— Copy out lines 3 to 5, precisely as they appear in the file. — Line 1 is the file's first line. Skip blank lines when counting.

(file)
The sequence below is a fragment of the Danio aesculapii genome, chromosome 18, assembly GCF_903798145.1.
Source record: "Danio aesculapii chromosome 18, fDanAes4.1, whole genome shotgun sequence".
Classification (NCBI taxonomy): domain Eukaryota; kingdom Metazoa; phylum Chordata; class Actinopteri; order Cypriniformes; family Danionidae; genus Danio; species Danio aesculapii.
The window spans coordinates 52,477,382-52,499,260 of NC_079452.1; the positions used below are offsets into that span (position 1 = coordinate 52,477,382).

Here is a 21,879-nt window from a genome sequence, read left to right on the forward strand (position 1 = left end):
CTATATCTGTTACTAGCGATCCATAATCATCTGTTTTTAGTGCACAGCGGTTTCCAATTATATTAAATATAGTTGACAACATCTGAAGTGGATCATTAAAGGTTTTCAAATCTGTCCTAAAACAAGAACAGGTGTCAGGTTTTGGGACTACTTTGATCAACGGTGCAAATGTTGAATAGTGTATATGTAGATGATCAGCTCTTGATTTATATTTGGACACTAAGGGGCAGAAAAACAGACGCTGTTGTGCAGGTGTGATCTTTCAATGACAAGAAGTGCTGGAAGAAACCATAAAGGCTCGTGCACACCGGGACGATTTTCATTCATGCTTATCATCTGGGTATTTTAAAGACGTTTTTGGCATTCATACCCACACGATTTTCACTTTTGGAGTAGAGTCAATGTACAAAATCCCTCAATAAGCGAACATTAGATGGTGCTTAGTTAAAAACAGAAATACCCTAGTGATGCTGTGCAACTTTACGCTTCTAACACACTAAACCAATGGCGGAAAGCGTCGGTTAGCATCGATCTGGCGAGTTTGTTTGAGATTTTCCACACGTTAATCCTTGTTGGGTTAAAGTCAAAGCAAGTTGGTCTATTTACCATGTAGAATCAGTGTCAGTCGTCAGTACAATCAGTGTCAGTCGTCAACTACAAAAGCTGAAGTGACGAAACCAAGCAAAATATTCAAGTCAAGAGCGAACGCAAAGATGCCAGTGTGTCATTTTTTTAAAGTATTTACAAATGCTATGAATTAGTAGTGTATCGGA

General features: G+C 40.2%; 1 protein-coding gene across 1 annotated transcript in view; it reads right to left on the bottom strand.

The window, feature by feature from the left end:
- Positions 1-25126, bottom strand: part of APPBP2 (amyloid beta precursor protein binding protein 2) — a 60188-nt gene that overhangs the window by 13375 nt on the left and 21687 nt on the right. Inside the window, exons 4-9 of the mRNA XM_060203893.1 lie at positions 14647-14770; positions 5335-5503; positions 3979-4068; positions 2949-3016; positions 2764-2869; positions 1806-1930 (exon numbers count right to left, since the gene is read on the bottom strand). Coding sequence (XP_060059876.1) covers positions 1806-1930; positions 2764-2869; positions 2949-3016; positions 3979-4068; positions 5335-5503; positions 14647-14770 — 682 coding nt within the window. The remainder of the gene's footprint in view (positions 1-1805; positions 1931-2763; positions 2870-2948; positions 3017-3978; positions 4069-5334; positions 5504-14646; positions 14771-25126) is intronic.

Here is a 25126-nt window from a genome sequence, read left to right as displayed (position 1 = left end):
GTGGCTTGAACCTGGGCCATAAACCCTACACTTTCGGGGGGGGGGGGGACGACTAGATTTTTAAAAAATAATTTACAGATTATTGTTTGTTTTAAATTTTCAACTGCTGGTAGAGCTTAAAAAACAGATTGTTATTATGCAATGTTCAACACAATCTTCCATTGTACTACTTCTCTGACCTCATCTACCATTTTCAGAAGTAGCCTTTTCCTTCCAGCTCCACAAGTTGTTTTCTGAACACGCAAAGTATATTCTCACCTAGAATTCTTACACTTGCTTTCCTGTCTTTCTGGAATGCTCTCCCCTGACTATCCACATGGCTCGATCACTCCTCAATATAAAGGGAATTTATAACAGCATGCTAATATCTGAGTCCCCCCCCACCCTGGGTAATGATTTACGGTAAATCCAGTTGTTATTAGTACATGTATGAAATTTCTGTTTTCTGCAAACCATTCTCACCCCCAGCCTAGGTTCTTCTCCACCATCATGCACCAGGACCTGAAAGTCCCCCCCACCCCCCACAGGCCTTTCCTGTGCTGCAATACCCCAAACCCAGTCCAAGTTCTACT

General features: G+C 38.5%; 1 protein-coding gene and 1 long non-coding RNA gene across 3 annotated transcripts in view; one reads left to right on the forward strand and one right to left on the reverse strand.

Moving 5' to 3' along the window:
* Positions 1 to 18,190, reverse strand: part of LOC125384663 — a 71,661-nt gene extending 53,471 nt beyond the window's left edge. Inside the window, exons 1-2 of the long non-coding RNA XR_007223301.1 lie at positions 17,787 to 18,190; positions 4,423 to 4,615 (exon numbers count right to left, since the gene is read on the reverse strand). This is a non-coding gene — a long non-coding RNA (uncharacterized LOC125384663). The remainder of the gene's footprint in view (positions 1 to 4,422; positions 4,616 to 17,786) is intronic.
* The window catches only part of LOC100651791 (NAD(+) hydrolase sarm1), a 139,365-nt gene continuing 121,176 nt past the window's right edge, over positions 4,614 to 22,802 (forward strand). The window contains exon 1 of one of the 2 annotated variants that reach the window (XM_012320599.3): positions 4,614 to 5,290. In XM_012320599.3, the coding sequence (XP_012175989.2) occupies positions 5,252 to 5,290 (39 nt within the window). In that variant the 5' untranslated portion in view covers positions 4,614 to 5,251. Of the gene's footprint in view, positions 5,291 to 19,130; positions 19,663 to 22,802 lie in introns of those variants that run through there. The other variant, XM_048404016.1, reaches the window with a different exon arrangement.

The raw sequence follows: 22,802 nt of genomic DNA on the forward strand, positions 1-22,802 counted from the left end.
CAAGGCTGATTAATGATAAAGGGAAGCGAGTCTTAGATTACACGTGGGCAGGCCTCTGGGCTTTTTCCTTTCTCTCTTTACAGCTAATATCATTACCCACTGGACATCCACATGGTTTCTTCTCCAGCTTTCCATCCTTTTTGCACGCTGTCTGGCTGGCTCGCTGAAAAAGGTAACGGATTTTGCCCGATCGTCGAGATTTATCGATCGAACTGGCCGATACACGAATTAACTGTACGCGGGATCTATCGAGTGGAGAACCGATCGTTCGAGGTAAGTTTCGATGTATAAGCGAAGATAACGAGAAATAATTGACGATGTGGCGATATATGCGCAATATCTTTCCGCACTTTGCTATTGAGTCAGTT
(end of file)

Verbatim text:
Classification (NCBI taxonomy): domain Eukaryota; kingdom Metazoa; phylum Chordata; class Actinopteri; order Cypriniformes; family Danionidae; genus Danio; species Danio aesculapii.
The window spans coordinates 52,477,382-52,499,260 of NC_079452.1; the positions used below are offsets into that span (position 1 = coordinate 52,477,382).

Here is a 21,879-nt window from a genome sequence, read left to right on the forward strand (position 1 = left end):